Gareth Southgate announces England Euro 2020 squad

1 June 2021, 17:32 | Updated: 1 June 2021, 18:02

Gareth Southgate at England v Poland - FIFA World Cup 2022 Qatar Qualifier
Gareth Southgate announced his England Euro 2020 squad on Tuesday 1 June 2021. Picture: Michael Regan - The FA/The FA via Getty Images
Radio X

By Radio X

Gareth Southgate has announced his 26-man England squad for Euro 2020 with a media conference. Find. out who's made the cut here.

Gareth Southgate has announced his England squad for Euro 2020 today (1 June).

After naming a provisional 33-man squad last week, the England manager had the tough decision of selecting the final 26 players set to represent their country in the tournament, which was postponed due to the coronavirus pandemic.

Find out more about England's Euro 2020 squad and their bid below here.

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Gareth Southgate at training session in 2021
Gareth Southgate has selected the England squad for Euro 2020. Picture: Eddie Keogh - The FA/The FA via Getty Images

What is the Euro 2021 England squad?

Gareth Southgate addressed the media about England's Euro 2020 squad on Tuesday 1 June at 6pm. Ahead of time came the announcement of the final 26 selected.

The Euro 2020 squad is:

Goalkeepers:
Dean Henderson (Manchester United), Sam Johnstone (West Brom), Jordan Pickford (Everton)

Defenders:
Trent Alexander-Arnold (Liverpool), Ben Chilwell (Chelsea), Conor Coady (Wolves), Reece James (Chelsea), Harry Maguire (Manchester United), Tyrone Mings (Aston Villa), Luke Shaw (Manchester United), John Stones (Manchester City), Kieran Trippier (Atletico Madrid), Kyle Walker (Manchester City)

Midfielders:
Jude Bellingham (Borussia Dortmund), Jordan Henderson (Liverpool), Mason Mount (Chelsea), Kalvin Phillips (Leeds), Declan Rice (West Ham)

Forwards:
Dominic Calvert-Lewin (Everton), Phil Foden (Man City), Jack Grealish (Aston Villa), Harry Kane (Tottenham), Marcus Rashford (Manchester United), Bukayo Saka (Arsenal), Jadon Sancho (Borussia Dortmund), Raheem Sterling (Man City)

How many has Gareth Southgate cut from the England Euro 2020 squad?

Gareth Southgate cut down the Euro 2020 England squad from 33 to 26 players, meaning seven players had to be dropped.

When is England's first Euro 2020 match?

England will play their first Group D game against Croatia on 13 June.

However, ahead of that, the three lions have two warm ups against Austria on Wednesday (2 June) and Romania on Sunday (8 June).

Who was in the provisional squad?

The provisional squad, which was announced on 25 May 2021, was:

Goalkeepers: Dean Henderson (Manchester United), Sam Johnstone (West Brom), Jordan Pickford (Everton), Aaron Ramsdale (Sheffield United)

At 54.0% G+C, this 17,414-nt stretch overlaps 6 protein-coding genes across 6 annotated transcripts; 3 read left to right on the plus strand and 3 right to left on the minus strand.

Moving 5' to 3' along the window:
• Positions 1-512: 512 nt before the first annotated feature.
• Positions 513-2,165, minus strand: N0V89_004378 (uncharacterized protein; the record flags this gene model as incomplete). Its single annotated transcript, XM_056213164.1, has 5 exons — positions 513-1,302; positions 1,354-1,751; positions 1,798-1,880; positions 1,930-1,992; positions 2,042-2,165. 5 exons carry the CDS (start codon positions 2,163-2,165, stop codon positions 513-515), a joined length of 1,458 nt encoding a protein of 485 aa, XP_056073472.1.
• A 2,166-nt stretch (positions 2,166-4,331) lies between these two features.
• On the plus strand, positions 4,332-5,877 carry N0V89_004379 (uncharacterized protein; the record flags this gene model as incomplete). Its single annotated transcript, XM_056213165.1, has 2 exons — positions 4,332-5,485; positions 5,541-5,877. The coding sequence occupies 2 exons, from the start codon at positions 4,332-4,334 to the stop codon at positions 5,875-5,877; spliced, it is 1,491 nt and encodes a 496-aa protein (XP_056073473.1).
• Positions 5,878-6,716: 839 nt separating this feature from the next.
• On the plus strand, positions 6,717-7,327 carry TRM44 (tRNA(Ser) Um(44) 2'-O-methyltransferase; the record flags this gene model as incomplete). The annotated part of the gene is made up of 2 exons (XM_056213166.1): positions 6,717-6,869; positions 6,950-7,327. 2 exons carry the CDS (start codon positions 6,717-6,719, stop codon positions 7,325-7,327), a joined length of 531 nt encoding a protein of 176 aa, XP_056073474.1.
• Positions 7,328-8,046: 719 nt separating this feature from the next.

Defenders: Trent Alexander-Arnold (Liverpool), Ben Chilwell (Chelsea), Conor Coady (Wolves), Ben Godfrey (Everton), Reece James (Chelsea), Harry Maguire (Manchester United), Tyrone Mings (Aston Villa), Luke Shaw (Manchester United), John Stones (Manchester City), Kieran Trippier (Atletico Madrid), Kyle Walker (Manchester City), Ben White (Brighton)Midfielders: Jude Bellingham (Borussia Dortmund), Jordan Henderson (Liverpool), Jesse Lingard (West Ham), Mason Mount (Chelsea), Kalvin Phillips (Leeds), Declan Rice (West Ham), James Ward-Prowse (Southampton)

Forwards: Dominic Calvert-Lewin (Everton), Phil Foden (Man City), Jack Grealish (Aston Villa), Mason Greenwood (Manchester United), Harry Kane (Tottenham), Marcus Rashford (Manchester United), Bukayo Saka (Arsenal), Jadon Sancho (Borussia Dortmund), Raheem Sterling (Man City), Ollie Watkins (Aston Villa)

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What is the song for Euro 2021?

The Euro 2020 song is We Are The People by U2's Bono, The Edge and dutch DJ Martin Garrix.

Martin Garrix feat. Bono & The Edge - We Are The People [UEFA EURO 2020 Song] (Official Video)

When does EURO 2020 start?

Euro 2020 starts on Friday 11 June 2021 with Turkey vs Italy at 8pm.

Why is it still called EURO 2020?

Euro 2020 is still called Euro 2020 even though it is taking place in 2021 in order to honour the event's original vision and to not waste the branded material that had already been produced ahead of the postponement.

UEFA explained: "This decision allows UEFA to keep the original vision of the tournament, which was set to celebrate the 60th anniversary of the European Football Championship (1960–2020).

"It will furthermore serve as a reminder of how the whole football family came together to respond to the extraordinary circumstances of the COVID-19 pandemic, and of the difficult times that Europe, and the world, had to go through in 2020.This choice is in line with UEFA's commitment to make UEFA EURO 2020 sustainable and not to generate additional amounts of waste. A lot of branded material had already been produced by the time of the tournament's postponement. A name change for the event would have meant the destruction and reproduction of such items."

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